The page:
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An Introduction To Injection Molding | Resin Types | Terminology

Knowledge: About Injection Molding

An Introduction to Injection Molding

Injection molding is a manufacturing process widely used for producing items from toys and plastic trinkets to automotive body panels, water bottles and cell phone cases. A liquid plastic is forced into a mold and cures - it sounds simple, but is a complex process. The liquids used vary from hot glass to a variety of plastics - thermosetting and thermoplastic.


American inventor John Wesley Hyatt developed a plastic material he named Celluloid. Together with his brother Isaiah, Hyatt patented the first injection molding machine in 1872. This machine was relatively simple compared to machines in use today: it worked like a large hypodermic needle, using a plunger to inject plastic through a heated cylinder into a mold. The industry progressed slowly over the years, producing products such as collar stays, buttons, and hair combs.

Types of plastic

Injection molding uses a ram or screw-type plunger to force molten plastic material into a mold cavity; this solidifies into a shape that has conformed to the contour of the mold. It is most commonly used to process both thermoplastic and thermoset polymers. Thermoplastics are more prevalent due to characteristics which make them highly suitable for injection molding, such as the ease with which they may be recycled, their versatility allowing them to be used in a wide variety of applications, and their ability to soften and flow upon heating.

How Injection Molding Works

There are two main stages which make up an injection molding machine – injection and clamping. In the injection phase, the plastic in the hopper is in granular form. It is heated to the point of melting. Once in hot liquid form, the ram ('screw') forces the liquid into the tightly clamped mold and the liquid sets. During clamping, the plastic cools as the metal mold conducts heat away and then the press is cycled to remove the molding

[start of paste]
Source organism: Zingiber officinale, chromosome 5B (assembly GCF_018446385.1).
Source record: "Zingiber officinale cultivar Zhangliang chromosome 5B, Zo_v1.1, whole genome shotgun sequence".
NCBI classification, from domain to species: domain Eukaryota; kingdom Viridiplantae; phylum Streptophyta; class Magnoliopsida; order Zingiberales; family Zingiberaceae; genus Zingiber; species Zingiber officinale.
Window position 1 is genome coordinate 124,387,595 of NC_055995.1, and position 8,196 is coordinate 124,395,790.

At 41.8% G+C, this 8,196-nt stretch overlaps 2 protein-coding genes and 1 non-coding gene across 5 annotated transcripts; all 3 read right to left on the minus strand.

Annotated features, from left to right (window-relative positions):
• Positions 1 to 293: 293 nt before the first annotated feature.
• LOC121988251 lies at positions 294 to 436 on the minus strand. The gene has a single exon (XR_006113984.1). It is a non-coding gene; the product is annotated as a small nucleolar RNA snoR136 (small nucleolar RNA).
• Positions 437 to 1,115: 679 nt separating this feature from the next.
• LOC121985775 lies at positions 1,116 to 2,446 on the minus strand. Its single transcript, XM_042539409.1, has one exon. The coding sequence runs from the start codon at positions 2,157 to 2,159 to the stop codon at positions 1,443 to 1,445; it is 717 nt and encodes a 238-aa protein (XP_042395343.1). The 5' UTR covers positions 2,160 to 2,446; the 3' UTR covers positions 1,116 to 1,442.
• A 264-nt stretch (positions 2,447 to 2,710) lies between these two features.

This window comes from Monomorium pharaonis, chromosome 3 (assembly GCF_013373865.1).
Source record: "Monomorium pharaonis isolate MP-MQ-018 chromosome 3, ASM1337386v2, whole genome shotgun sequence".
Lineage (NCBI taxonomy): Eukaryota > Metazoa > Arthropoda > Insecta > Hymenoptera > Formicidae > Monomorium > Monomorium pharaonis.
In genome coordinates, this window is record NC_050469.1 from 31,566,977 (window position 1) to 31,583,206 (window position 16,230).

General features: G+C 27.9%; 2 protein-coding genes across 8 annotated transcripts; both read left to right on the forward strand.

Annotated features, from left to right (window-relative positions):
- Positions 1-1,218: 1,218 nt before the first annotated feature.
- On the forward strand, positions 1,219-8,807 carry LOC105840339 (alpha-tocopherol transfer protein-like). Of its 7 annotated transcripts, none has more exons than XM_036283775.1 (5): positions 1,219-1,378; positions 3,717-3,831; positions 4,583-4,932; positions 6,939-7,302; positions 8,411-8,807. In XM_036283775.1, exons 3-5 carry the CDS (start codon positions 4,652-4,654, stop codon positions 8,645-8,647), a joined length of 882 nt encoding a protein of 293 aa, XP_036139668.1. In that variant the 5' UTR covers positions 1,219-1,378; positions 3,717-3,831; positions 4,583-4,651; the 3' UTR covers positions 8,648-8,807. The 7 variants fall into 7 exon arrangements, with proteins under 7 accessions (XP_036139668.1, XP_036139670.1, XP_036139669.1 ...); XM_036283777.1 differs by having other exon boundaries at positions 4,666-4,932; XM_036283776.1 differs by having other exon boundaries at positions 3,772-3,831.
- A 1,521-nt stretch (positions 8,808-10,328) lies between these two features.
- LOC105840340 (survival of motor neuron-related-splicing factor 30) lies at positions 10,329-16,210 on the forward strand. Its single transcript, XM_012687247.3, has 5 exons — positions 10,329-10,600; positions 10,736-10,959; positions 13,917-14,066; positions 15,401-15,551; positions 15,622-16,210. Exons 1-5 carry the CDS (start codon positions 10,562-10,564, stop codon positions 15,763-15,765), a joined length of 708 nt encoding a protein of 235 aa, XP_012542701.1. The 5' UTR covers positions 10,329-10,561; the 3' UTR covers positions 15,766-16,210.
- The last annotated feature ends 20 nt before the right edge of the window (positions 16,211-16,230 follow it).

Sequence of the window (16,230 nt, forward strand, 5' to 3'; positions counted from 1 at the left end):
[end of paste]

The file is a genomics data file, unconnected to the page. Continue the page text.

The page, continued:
Advantages of Injection Molding

Injection molding enables complex shapes to be manufactured, some of which might be near impossible to produce economically by any other means.

The wide range of materials enables almost exact matching of the physical properties required from the article, and multi layer molding enables tailoring of mechanical properties and attractive visual appearance - even in a toothbrush.

In volume, it is a low cost process, arguably with minimal environmental impact. There is little scrap created in this process, and scrap that is produced can be re-ground and re-used.

Disadvantages of Injection Molding

The investment in tooling - making the mold - typically requires high volume production to recover the investment, though this does depend on the particular article.

Producing the tooling takes development time and some parts do not readily lend themselves to a practical mold design.

The Economics of Injection Molding

A high quality mold, although of relatively high cost, will be capable of turning out hundreds of thousands of 'impressions'.

The plastic itself is quite inexpensive and despite the energy required to heat the plastic and cycle the press (to remove each impression) the process can be economic for even the most basic items such as bottle caps.